LinkedIn. The one social media platform many of us have, but do not pay much attention to.
Despite just being in the professional workforce for a short amount of time, it still boggles me how some industry veterans choose not to have an account on LinkedIn. In an age where nearly all transactions we carry out are in digital forms, it is almost essential that every working professional has one.
Contrary to popular opinion that LinkedIn is ‘just another social media platform’, it does have some really great benefits. Taken that the world is dealing with a global health pandemic, LinkedIn has become a ‘virtual networking’ playground that spans across seniority, industry and location. If one takes time to understand the platform and tinkle around with its functions, LinkedIn is actually a really intuitive and useful social media platform that every working professional should have. Besides its Twitter and Facebook-like functions, LinkedIn offers a variety of extra subscribable services that can benefit both individuals and businesses alike - from social marketing tools, to business sales tools that help you better streamline your business operations (though not necessary to use).
In terms of one’s own personal use, think of LinkedIn as your résumé/CV in a fluid form where you can edit and change at any time and anywhere. It gives you the opportunity to connect with others that share similar experiences, or may have worked where you did too. It is also a great way to display and organise one’s qualifications and achievements in a more animated way. In my opinion, it really is not necessary to subscribe to LinkedIn Premium to reap the full benefits of LinkedIn. Knowing how to navigate your way through the free (and normal) version is good enough for everyone.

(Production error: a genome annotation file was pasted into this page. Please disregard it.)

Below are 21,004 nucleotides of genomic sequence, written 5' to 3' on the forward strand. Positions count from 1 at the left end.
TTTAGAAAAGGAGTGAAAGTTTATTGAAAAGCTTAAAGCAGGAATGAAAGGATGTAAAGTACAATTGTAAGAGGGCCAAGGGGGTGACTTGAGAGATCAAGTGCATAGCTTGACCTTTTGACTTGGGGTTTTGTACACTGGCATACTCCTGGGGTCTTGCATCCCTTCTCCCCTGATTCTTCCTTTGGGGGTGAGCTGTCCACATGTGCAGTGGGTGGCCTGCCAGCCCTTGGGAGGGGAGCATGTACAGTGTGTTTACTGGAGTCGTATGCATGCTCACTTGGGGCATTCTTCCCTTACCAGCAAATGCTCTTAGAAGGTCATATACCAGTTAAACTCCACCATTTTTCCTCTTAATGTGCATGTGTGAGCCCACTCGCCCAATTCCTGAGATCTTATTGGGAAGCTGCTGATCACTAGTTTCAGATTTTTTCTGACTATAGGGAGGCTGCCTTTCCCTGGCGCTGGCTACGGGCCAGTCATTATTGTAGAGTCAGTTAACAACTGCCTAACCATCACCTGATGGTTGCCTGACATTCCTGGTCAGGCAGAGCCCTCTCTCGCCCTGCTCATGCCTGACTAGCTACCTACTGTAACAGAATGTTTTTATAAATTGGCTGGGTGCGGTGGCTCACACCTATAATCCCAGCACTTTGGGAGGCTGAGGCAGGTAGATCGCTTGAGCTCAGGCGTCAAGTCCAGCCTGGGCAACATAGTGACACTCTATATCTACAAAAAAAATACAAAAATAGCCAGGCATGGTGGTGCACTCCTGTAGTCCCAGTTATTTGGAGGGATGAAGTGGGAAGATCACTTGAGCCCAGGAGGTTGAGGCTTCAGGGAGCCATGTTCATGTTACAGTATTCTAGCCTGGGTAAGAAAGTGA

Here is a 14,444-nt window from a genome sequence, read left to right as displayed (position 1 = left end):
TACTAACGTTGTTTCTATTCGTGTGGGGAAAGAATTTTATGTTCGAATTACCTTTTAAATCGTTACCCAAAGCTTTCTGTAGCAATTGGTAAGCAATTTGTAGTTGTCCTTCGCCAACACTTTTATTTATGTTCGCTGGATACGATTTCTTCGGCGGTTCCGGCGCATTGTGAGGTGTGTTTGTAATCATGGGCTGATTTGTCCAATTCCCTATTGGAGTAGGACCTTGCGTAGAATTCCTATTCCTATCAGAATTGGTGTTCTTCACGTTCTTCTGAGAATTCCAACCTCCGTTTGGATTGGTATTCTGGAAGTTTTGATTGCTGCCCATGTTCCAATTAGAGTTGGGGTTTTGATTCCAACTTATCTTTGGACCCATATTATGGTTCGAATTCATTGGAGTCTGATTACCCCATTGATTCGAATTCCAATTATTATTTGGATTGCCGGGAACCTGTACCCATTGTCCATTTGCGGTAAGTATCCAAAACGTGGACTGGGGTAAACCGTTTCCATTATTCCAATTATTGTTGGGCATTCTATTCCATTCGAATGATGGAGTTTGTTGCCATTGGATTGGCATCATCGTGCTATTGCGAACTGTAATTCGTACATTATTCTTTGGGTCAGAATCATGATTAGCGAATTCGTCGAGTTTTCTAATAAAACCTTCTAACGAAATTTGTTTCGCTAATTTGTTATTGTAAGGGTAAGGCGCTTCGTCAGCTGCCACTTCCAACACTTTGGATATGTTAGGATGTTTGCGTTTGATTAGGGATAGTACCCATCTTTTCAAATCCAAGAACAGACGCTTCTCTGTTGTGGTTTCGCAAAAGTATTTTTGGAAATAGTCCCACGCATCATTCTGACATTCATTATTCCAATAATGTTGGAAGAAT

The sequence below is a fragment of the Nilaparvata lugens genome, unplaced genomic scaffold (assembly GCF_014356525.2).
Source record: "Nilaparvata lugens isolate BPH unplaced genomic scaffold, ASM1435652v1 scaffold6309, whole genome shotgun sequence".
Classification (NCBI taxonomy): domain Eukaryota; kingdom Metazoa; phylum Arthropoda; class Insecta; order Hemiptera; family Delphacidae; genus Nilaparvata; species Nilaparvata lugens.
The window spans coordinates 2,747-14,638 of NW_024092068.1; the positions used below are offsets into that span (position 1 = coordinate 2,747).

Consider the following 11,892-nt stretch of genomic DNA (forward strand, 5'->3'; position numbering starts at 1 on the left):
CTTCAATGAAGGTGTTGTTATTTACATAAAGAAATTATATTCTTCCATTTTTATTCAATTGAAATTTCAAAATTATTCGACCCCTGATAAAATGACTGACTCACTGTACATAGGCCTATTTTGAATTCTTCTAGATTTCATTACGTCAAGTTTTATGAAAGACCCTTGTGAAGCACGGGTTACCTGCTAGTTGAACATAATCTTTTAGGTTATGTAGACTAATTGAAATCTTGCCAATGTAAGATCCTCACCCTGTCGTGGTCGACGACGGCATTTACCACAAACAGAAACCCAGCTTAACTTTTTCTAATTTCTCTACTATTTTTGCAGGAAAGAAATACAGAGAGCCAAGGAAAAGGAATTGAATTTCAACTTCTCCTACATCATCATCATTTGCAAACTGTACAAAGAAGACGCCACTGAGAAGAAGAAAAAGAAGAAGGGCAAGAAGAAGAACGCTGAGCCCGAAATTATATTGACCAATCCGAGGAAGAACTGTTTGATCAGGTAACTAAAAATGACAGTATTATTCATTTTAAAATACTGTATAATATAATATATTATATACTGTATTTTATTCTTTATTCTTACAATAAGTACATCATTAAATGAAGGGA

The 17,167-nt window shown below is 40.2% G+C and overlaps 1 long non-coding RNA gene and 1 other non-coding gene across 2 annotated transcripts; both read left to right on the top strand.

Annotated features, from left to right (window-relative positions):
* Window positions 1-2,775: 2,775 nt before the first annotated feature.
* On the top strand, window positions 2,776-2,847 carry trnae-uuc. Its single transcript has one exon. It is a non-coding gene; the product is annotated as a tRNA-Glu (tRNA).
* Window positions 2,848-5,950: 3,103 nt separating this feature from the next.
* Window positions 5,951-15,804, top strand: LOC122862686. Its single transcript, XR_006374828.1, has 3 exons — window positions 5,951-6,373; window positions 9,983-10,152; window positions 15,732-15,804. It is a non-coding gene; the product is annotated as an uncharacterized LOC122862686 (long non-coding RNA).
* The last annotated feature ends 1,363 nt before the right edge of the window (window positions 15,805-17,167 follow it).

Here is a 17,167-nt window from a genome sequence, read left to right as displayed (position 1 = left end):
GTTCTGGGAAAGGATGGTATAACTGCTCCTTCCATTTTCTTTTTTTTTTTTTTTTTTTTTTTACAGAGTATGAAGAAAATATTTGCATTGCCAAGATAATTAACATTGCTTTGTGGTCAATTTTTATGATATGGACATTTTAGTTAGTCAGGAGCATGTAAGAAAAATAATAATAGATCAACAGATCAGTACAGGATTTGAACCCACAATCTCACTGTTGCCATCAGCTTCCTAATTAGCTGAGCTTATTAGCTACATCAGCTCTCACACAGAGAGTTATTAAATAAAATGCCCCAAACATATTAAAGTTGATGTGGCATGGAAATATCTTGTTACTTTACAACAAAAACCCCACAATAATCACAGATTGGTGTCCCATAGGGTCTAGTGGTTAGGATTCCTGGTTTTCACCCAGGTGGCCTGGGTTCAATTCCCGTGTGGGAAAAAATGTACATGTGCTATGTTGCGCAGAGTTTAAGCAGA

Not to get too technical, but LinkedIn is a great example of how communication relationships can positively affect one’s professional life. In Communication Studies, there is a concept within Communication Theory that LinkedIn is a real-life functioning example of - the Strength of Weak Ties Theory. The 1973 concept theorised by Mark Granovetter details that the best avenues to job opportunities are more likely to come from your (distant) acquaintances [weak ties], than your close friends [strong ties]. LinkedIn is a perfect example of this, as one can professionally connect with those within your industry, but have no direct relationship with.
Moreover, the theory is a true reflection of my experiences. I landed my internships as well as my full-time jobs through the use of LinkedIn; simply by connecting myself with the industry’s more prominent figures, and they in turn referred/introduced me to other well-known individuals in the industry. This is an incredibly useful tool for fresh graduates looking for job opportunities straight out of university. Believe me when I say that many fail to see the significance and usefulness of the platform, thinking that the platform would not serve much purpose. Businesses are increasingly using LinkedIn as their platform of choice for job listings and communication with their consumers, so why not take advantage of the potential opportunities that could be there?
Needless to say, more and more hiring managers are using LinkedIn as a prominent platform as a recruitment tool. Not to say that having a résumé/CV is redundant, but LinkedIn is becoming a more go-to platform to look for potential candidates. LinkedIn also has a job-search and job-posting function that both employees and employers can use!
Having a LinkedIn profile forces one to maintain a professional outlook. It forces young graduates to think about their next steps as they progress through their chosen profession, it encourages them to properly organise their résumé/CV and it urges them to be proactive about the job-searching process. Knowing when to start your job search is probably one of the best things you can do to ensure yourself a smoother transition between university and professional work life.
If you do not currently have a LinkedIn account, create one. It is an easy and intuitive platform to use and it really does make a difference. [This is in no way a #Sponsored #Ad for LinkedIn, but really, learning how to use the platform has made a significant difference in my professional life so I encourage you to do the same] :)